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Grand Eurasian Alliance Needs More Thought

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In the mid-to-late 1990s, many Russians became disappointed with their relations with the United States. Instead of adopting a post-communist Russia as a coequal ally and partner, Americans went on a policy of expanding NATO all the way to the Russian border and started to practice "geopolitical pluralism" in the former Soviet space. The Russian elite, insulted and indignant, resolved to stand up against the US. It adopted the Beijing-born idea of multipolarity and adapted it to use against what looked like US's coming hegemony in Eurasia.

As a pole, however, Moscow was too weak to challenge Washington, except verbally. It needed allies. Ex-Soviet republics were way weaker than Russia, and unwilling to link up with Moscow again so soon after reaching independence from it. More importantly, they had no interest turning against the US, which appeared as a source of support and, if need be, protection. So a number of Russian academics and government advisers turned to China. A Russo-Chinese alignment, they argued, would check US's threatening influence and raise Russia's power and prestige.

The Chinese, always politely, poured cold water on these ideas. China, they said, highly valued its new relations with Russia and saw Moscow as a true strategic partner-in-the-making. Cooperation with Russia was beneficial and needed to be expanded and deepened. An alliance of any kind, however, was out of the question. China was fully capable of standing and walking alone. The 1950 alliance with the Soviet Union was an exception, never to be repeated. Beijing's overriding goal was domestic development. It had no grand designs for the world at large.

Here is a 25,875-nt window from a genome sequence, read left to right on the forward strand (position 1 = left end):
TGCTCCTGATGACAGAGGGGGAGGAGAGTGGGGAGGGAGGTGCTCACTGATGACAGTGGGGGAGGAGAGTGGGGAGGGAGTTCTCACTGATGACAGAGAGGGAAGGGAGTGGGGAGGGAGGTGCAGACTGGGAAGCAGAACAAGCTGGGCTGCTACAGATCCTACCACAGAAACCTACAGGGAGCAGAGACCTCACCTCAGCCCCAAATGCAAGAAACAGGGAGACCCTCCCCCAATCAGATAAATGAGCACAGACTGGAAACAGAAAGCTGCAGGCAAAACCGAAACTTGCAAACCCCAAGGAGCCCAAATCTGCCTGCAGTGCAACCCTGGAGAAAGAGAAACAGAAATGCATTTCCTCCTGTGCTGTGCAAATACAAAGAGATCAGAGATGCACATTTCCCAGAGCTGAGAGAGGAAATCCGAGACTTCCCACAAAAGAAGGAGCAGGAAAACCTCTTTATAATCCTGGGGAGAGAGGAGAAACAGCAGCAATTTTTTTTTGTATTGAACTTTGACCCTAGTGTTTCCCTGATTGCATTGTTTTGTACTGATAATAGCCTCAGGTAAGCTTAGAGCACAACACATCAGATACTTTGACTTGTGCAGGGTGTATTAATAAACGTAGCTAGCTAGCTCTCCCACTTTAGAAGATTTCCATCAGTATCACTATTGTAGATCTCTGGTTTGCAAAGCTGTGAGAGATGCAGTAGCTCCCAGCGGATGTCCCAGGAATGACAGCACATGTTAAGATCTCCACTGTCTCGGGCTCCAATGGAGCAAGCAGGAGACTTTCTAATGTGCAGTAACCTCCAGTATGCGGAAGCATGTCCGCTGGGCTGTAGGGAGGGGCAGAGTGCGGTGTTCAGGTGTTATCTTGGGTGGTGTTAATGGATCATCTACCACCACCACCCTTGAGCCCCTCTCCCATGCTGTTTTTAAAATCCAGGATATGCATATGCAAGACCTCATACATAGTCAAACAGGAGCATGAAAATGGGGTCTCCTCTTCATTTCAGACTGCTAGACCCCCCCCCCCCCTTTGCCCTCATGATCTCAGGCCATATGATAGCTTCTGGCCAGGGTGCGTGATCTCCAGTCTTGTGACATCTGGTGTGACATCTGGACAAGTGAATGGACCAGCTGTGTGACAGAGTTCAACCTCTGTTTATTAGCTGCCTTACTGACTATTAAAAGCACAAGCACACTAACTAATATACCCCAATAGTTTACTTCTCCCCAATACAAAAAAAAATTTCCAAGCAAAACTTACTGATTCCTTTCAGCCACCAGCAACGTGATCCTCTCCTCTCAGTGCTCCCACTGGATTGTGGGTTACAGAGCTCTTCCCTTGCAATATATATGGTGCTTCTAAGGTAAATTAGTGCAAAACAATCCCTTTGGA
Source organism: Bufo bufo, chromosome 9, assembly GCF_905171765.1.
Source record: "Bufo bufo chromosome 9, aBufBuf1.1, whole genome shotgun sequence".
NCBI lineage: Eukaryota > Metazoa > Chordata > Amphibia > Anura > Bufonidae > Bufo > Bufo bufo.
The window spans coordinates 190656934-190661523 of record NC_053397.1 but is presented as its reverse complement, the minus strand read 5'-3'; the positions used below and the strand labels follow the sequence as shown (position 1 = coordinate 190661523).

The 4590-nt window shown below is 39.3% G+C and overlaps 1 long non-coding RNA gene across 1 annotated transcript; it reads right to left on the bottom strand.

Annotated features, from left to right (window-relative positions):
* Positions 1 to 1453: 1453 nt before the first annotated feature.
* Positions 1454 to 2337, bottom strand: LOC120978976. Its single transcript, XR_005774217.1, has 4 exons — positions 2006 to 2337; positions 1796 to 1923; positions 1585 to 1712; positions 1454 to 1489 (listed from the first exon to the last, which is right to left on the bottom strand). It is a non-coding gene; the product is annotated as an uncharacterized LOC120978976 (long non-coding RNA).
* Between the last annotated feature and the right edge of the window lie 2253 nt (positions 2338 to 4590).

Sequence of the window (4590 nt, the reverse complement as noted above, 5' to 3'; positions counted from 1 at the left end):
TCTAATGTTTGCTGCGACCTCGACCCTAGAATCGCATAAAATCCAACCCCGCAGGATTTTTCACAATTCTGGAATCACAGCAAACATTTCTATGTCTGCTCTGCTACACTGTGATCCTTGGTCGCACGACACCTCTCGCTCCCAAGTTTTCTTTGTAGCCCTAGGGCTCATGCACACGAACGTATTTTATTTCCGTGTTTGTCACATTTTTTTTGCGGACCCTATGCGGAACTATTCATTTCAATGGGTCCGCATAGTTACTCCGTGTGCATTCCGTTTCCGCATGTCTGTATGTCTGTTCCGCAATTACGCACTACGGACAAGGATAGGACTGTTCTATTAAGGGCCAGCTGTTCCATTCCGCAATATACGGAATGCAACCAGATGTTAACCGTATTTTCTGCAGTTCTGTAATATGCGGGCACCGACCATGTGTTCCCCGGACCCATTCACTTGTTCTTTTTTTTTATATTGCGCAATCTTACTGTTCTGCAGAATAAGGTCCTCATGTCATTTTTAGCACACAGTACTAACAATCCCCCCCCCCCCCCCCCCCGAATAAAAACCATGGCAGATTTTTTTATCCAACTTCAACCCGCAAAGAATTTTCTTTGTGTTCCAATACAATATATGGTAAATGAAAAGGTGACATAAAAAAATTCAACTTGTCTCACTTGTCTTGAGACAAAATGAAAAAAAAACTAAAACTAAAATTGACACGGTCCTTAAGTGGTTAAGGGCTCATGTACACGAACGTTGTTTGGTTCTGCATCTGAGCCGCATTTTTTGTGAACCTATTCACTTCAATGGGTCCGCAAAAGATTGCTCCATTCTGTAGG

More privately, Chinese scholars and academics were rather outspoken. Russia, they said bluntly, was a declining power; the US, by contrast, the world's leading one. Despite all the issues between Beijing and Washington, China was vitally interested in using its US connection to capture markets, gain access to technology and attract investment.

Now Russians are beginning to hear for the first time something that years before would have been music to their ears. With US foreign policy pivoting to Asia, and Beijing coming under pressure from Washington along a broad front, some Chinese scholars are beginning to speculate whether a closer alignment, perhaps even an alliance with Russia, might be in China's interest to balance the renewed US focus on Asia-Pacific and Washington's search for new allies on China's periphery, from India to Indonesia to Vietnam.

A "grand Eurasian alliance" would not, of course, be an ideological compact or a military bloc. However, it would be every bit strategic. China and Russia would coordinate their policies on such issues as protection of their national sovereignty from foreign encroachments and advancing their interests on the global stage, whether in the Middle East, the Caucasus or the South China Sea.

They would strike an energy pact, bringing Central Asia on board. They would use the complementary nature of their economies to assure the transfer of Russian defense, nuclear and space technologies to China, and the flow of Chinese investment into Russia to help rebuild Russian manufacturing. They might even come up with a joint asymmetrical response to US's emerging global missile defense systems.

Some, in both countries, may be ready to sign up for this generally illustrative list even now. The project itself, however, looks doomed until and unless the US commits a series of major blunders to push China and Russia into each other's arms.

Putin, who is coming back to controls in Russia, is certainly not hostile to China, or inordinately fearful of it, but his project of a grand Eurasian alliance sees Russia eventually linking up with Europe, not with China. Asia is only beginning to develop an Asia-Pacific policy for the new century, but that policy will not be wedded to any one country.

While the idea of a new Sino-Russian alliance appears unworkable, one should not throw the baby away with the bathwater. The Sino-Russian strategic partnership is a major boon for both countries, and one of the pillars of peace and stability in Asia. One needs to work hard to fully explore and enhance the potential of that partnership. China and Russia need to be friends, but not against a third party.

Source: Global Times

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